Kobayashi Issa

Hear about Kobayashi Issa on Episode 57 of our Podcast, the Japan Archives.

Kobayashi Issa
Kobayashi Issa

Kobayashi Issa

Kobayashi Issa (小林 一茶) was a renowned haiku poet living from 1763 to 1827.1234 He went by other names in his life such as Kobayashi Yatarō and Kobayashi Nobuyuki.4 Nobuyuki being the name given to him by his parents and his pen name, Issa, means ‘cup of tea.’3

He was born in the village of Kashiwabara, Shinano Province in 1763 where he was educated by a village teacher; this teacher writing haiku under the name of Shimpo. His mother died early when he was young at the age of 22 or 33 and five years later his father remarried, this new step mother acted rather coldly to Issa making his life difficult.3 In 17773 Issa moves to Edo where he undertakes an apprectiship under the poet Chikua.23 After the death of his mentor Issa became haiku teacher,2 eventually deciding to become a poet-monk; travelling the country.3

His father passed away in 1801 and so Issa returned home3 however after his death his brother would not give him the half of the family estate he was entitled to making his life quite impoverished until 1813 when he recanted.23 During the time when his brother would not hand over the money Issa travelled between his home and Edo, finally settling down in Kashiwahara after recieving his money.3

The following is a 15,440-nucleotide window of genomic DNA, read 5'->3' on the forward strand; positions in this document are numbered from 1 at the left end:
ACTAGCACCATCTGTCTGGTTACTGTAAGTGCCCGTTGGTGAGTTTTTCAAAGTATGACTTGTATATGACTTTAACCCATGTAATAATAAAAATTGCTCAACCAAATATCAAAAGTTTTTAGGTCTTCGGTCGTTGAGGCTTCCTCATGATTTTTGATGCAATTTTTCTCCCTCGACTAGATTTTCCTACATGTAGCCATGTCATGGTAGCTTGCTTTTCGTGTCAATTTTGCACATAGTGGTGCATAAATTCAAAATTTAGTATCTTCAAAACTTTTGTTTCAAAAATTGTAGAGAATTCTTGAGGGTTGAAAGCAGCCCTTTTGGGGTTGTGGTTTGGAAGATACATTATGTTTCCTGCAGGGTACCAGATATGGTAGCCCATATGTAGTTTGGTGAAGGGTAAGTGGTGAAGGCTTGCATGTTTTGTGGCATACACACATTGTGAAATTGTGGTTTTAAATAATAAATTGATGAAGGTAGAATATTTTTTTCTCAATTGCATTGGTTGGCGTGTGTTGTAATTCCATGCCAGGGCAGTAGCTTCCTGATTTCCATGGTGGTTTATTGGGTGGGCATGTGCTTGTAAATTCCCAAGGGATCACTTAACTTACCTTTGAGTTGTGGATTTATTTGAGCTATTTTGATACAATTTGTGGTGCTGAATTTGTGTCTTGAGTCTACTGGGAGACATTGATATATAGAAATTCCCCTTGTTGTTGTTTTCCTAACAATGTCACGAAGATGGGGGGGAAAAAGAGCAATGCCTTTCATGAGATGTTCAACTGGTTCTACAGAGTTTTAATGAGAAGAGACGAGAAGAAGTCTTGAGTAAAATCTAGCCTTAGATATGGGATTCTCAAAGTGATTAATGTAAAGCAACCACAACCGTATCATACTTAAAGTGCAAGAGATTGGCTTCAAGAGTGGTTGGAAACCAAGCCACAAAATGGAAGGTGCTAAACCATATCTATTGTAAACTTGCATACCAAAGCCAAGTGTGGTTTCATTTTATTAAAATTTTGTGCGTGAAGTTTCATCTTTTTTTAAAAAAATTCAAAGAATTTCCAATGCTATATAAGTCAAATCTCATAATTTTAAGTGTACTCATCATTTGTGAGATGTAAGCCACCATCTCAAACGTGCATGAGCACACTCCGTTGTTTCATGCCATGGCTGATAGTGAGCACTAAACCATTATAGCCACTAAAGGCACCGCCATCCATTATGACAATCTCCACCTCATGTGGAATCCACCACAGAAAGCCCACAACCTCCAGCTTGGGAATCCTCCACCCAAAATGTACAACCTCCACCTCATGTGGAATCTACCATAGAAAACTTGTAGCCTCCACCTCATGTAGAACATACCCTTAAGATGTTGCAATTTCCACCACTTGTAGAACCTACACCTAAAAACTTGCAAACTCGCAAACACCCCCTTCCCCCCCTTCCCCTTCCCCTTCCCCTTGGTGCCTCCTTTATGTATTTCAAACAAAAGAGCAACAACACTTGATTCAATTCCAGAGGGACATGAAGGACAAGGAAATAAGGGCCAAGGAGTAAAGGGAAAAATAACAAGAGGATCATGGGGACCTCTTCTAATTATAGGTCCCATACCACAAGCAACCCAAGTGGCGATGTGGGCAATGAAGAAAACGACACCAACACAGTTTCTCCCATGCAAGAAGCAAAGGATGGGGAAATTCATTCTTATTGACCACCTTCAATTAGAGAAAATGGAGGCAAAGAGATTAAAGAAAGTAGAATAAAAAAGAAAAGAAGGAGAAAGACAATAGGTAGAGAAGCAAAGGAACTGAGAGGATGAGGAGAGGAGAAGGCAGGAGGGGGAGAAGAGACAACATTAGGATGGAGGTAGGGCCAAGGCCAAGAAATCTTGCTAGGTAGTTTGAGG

In 1814 Issa married a 27 year old woman called Kiku and they soon have 4 children who sadly all died young. The death of his second child Sato inspired him to write Oraga haru (The Years of My Life in 1820).3 In total he would have 8 children, and remarried in 1827 after the death of his first wife.2

Over the years he has been considered the “champion of little things,” be it children, bugs or frogs. Now he is seen also as a contemplative and descriptive poet, imbuing the spirit of sabi.2

His poetry is also said to include down to earth language, animal imagery through personification as well as a comic spirit and obsession with poverty. All, however, are imbued with the seriousness of Bashō.3

His haiku collections include the following: Kansei kikō (1795), Chichi no shūen nikki (Journal of my Father’s Death 1801) Kyōwa kuchō (1803) Bunka kuchō (1808) Oraga haru (The Years of My Life, 1819) Shichiban nikki (1818) Hachiban nikki (1821) Kuban nikki (1824).4


1. Hoffman, Y. (1986) ”Japanese Death Poems: Written by Zen Monks and Haiku Poets on the Verge of Death”. Tuttle Publishing.
2. Carter, S.D. (1991) “Traditional Japanese Poetry: An Anthology.” California, Stanford University Press.
3. Kodansha. (1993) ”Japan: An Illustrated Encyclopedia”. Tokyo: Kodansha Ltd.
4. Louis Frederic, translated by Kathe Roth (2002) “Japan Encyclopedia”. London: Harvard University Press.

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